Reported By Guy Wilson-Roberts
Salzburg, 2006: the World Road Championships. An ecstatic, emotional Paolo Bettini raises his arms in victory. Just behind him, the rider who led the sprint, who Bettini just slipped past, shows the pain of defeat, his face twisted with disappointment.
On the podium, though, the riders were all smiles and Bettini was magnanimous. “He is such a great friend and bike rider, who deserves a lot of respect,” he was reported saying. “I hope he will come back next year and win a world championship!”
Zabel’s form tuned in at the Vuelta, where he helped Ale-Jet win and beat Disco’s Allan Davis for his own win on stage 7.
Erik Zabel will be back to contest the World Road Championships this year and has already put last year’s second place behind him.
“Salzburg was last year,” he told PEZ recently via email. “Now I’m thinking about Stuttgart.”
Zabel’s palmares need no introduction and his record in the Grand Tours and the one-day classics make him the best sprinter of his generation.
But for the 37-year old rider, there is a new generation of sprinters in the peloton these days, which has made getting to the top step of the podium
At this year’s Vuelta, though, where the World’s contenders were honing their preparation, Zabel showed that he is still a threat with a strong victory in the
sprint on stage 7.
This man is probably the toughest of the sprinters – which should suit him fine in Stuttgart.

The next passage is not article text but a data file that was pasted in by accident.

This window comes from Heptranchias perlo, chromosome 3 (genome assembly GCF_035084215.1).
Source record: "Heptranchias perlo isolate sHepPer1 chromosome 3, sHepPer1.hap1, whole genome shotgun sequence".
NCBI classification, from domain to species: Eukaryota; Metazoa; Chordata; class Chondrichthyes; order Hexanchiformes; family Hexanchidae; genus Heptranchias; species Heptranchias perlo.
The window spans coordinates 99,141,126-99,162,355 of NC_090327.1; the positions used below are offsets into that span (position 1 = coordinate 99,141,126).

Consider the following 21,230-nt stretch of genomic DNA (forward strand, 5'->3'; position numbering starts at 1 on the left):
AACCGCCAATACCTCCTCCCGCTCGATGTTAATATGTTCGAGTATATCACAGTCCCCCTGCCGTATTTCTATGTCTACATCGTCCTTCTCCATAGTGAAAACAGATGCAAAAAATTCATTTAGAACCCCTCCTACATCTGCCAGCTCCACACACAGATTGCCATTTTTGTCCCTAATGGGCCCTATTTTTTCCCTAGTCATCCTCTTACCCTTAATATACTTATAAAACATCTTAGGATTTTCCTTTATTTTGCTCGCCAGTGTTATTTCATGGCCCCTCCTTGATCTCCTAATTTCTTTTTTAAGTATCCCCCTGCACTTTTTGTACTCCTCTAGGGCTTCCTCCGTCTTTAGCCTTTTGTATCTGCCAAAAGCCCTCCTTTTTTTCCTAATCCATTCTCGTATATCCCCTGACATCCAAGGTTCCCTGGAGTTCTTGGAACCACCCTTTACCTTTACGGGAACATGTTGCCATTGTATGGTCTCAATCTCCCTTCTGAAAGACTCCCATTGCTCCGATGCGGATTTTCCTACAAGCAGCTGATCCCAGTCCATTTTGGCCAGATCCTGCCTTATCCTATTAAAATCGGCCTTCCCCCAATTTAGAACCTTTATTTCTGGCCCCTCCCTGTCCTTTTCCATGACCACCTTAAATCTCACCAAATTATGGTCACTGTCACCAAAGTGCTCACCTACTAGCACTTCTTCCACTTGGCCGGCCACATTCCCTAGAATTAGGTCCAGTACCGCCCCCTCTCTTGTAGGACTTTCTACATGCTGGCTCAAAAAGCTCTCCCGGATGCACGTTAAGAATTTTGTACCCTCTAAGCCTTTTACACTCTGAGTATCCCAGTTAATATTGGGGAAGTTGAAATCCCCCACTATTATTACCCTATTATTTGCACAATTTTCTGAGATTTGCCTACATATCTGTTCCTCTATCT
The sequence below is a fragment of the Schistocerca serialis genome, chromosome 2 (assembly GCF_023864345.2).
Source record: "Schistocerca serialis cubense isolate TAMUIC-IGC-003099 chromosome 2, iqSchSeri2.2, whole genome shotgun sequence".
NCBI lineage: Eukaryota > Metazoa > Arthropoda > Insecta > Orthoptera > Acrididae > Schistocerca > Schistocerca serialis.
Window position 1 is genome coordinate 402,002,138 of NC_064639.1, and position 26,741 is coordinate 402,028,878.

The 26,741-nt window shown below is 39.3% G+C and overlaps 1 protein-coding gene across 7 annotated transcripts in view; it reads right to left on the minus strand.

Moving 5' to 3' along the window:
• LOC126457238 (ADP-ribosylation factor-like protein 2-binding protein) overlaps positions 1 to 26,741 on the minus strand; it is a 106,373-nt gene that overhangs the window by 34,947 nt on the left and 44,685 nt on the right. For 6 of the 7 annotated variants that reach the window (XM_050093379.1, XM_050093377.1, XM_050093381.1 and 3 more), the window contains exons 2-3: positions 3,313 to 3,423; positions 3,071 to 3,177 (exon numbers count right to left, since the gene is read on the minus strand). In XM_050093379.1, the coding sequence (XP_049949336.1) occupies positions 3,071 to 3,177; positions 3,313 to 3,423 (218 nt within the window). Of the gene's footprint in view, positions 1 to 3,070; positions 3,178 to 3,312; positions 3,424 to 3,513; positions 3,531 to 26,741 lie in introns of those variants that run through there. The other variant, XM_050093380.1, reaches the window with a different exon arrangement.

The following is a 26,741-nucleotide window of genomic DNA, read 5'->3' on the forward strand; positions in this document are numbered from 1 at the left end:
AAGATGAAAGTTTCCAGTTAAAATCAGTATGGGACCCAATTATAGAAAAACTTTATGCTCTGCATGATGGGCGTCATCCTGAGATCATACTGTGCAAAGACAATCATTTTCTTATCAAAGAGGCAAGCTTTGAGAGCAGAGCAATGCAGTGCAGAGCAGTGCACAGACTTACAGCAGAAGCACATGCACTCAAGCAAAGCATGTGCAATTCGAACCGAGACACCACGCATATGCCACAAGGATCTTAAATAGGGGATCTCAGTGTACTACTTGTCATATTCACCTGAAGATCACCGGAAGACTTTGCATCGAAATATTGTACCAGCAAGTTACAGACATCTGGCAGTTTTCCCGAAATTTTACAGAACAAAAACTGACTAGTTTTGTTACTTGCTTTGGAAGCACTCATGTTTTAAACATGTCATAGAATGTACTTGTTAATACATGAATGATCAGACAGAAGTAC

“I wanted to go to the Vuelta as good preparation,” he explained to PEZ. “My stage win shows me I’m on the right track.”
But his rivals also showed their form as well, with Bettini taking a stage win. As well, Zabel’s other bкte noire, Oscar Freire, who beat him into second place in the World’s in 2004 (as well as in Milan-San Remo the same year), was flying and took three stages.
But Zabel was mainly concerned with the current champion, who will be undoubtedly fired-up to defend his title.
“Bettini, of course,” he told PEZ when asked to name the main threat for Stuttgart.
The route for the race will be a challenging one: a total of 267.4 kilometres over the 14 laps of the course with over 5,000 metres of climbing, including
some short, steep gradients of 8% and 13%. It will likely take its toll on the peloton.
“The race will be very hard and long,” Zabel said. “I don’t think there will be a bunch sprint at the finish.”
It has been a difficult season for Zabel, and not just on the bike. In May, at a tearful press conference, he admitted to experimenting with EPO during the firstweek of the 1996 Tour de France.
“I doped, I lied, and I apologize for that,” he said at the time.
Because of this confession, his participation on the German team has been controversial. Doping has already clouded the race with the UCI determined to keep last year’s bronze medallist Alejandro Valverde away due to alleged links to Operaciуn Puerto, over the strident objections of the Spanish Cycling Federation.
But despite the tough year, Zabel will be back racing again in 2008 independent of his result in this year’s World Champs.
“I’m planning to do another season on my bike,” he told PEZ. “It’s not a question about the result in Stuttgart.”
And with his form still looking impressive, he was even optimistic about the possibility of spending that final season in the rainbow jersey – surely a fitting conclusion to a wonderful career.
“I’ve showed I can beat Bettini,” he said. “So let’s see in Stuttgart.”